The Kremlin moved at once, as Trotsky had predicted in September 1939, to “carry through the statification of the means of production ... not because the bureaucracy remains true to the socialist program but because it is neither desirous nor capable of sharing the, power, and the privileges the latter entails, mith the ruling classes in the occupied territories.” In short order the political representatives of the bourgeoisie were then ejected from the coalition governments and from positions of authority in the state.
But this too happened along the lines Trotsky had traced. The masses were called into the streets for stage-managed demonstrations, in some places like Czechoslovakia in carefully controlled armed “workers’ guards,” or in giant mass meetings as in Hungary and Bulgaria to overwhelm whatever strength the bourgeoisie still possessed.
“The appeal to independent activity,” wrote Trotsky, “to the glasses in the new territories – and without such an appeal, even if worded with extreme caution it is impossible to constitute a new regime – will on the morrow undoubtedly be suppressed by ruthless police measures in order to assure the preponderance of the bureaucracy over the awakened revolutionary masses.”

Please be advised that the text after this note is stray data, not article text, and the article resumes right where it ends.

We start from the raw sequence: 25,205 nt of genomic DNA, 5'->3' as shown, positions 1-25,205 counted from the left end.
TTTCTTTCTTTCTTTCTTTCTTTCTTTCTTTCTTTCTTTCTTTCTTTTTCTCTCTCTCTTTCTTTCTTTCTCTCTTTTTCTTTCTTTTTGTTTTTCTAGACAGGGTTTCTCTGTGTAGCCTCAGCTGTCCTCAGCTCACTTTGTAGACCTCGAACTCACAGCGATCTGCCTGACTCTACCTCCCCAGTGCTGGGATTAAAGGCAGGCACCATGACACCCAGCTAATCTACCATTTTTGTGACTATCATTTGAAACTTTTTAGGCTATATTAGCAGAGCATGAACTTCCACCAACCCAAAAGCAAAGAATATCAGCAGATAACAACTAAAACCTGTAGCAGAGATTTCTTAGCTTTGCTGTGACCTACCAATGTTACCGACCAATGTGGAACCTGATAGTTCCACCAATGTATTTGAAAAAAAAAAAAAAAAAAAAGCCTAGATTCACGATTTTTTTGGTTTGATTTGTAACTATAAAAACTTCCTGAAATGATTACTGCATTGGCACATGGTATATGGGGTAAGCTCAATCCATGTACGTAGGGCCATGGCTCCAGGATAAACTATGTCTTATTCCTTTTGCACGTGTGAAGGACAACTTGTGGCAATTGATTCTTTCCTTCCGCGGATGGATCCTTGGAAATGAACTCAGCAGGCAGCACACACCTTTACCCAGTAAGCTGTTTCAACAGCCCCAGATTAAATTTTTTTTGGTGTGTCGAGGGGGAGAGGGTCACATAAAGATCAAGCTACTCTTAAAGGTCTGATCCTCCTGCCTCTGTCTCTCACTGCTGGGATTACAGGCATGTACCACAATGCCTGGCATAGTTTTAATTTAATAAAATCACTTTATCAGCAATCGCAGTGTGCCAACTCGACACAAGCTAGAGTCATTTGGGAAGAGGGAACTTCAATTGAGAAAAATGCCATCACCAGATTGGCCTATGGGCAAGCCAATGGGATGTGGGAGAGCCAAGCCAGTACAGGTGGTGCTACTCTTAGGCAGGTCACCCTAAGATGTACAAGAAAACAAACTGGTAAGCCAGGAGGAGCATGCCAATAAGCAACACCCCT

This fourth stage now prevails throughout Eastern Europe. The Kremlin has come into conflict with the elementary needs of the masses, with their aspirations for independence, and even with the highly bureaucratized formations known as Communists parties. Placing its parasitism over all else, the Russian bureaucrats continue to dislocate the economic life of Eastern Europe, to disrupt its progress and plans by the more subtle plundering methods of mixed companies and unequal trade treaties. To meet this tribute, heavy burdens have been placed on the worker and peasant masses who counter these extortions with sullen and continuing resistance.